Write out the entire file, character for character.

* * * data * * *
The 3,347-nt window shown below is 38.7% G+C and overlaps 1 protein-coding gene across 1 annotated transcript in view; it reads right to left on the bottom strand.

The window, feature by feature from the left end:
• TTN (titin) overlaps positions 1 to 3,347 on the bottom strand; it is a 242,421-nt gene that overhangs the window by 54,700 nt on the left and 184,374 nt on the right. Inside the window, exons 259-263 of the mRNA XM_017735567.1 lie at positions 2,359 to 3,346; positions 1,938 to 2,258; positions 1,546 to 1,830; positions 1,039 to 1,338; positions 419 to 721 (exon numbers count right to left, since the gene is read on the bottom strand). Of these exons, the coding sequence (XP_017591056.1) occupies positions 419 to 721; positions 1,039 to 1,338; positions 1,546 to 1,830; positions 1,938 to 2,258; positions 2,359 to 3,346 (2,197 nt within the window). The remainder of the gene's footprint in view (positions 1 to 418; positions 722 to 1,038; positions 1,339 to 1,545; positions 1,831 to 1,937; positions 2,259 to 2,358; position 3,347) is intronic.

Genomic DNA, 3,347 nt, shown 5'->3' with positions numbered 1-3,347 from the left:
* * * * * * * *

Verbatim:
The 3,347-nt window shown below is 38.7% G+C and overlaps 1 protein-coding gene across 1 annotated transcript in view; it reads right to left on the bottom strand.

The window, feature by feature from the left end:
• TTN (titin) overlaps positions 1 to 3,347 on the bottom strand; it is a 242,421-nt gene that overhangs the window by 54,700 nt on the left and 184,374 nt on the right. Inside the window, exons 259-263 of the mRNA XM_017735567.1 lie at positions 2,359 to 3,346; positions 1,938 to 2,258; positions 1,546 to 1,830; positions 1,039 to 1,338; positions 419 to 721 (exon numbers count right to left, since the gene is read on the bottom strand). Of these exons, the coding sequence (XP_017591056.1) occupies positions 419 to 721; positions 1,039 to 1,338; positions 1,546 to 1,830; positions 1,938 to 2,258; positions 2,359 to 3,346 (2,197 nt within the window). The remainder of the gene's footprint in view (positions 1 to 418; positions 722 to 1,038; positions 1,339 to 1,545; positions 1,831 to 1,937; positions 2,259 to 2,358; position 3,347) is intronic.

Genomic DNA, 3,347 nt, shown 5'->3' with positions numbered 1-3,347 from the left: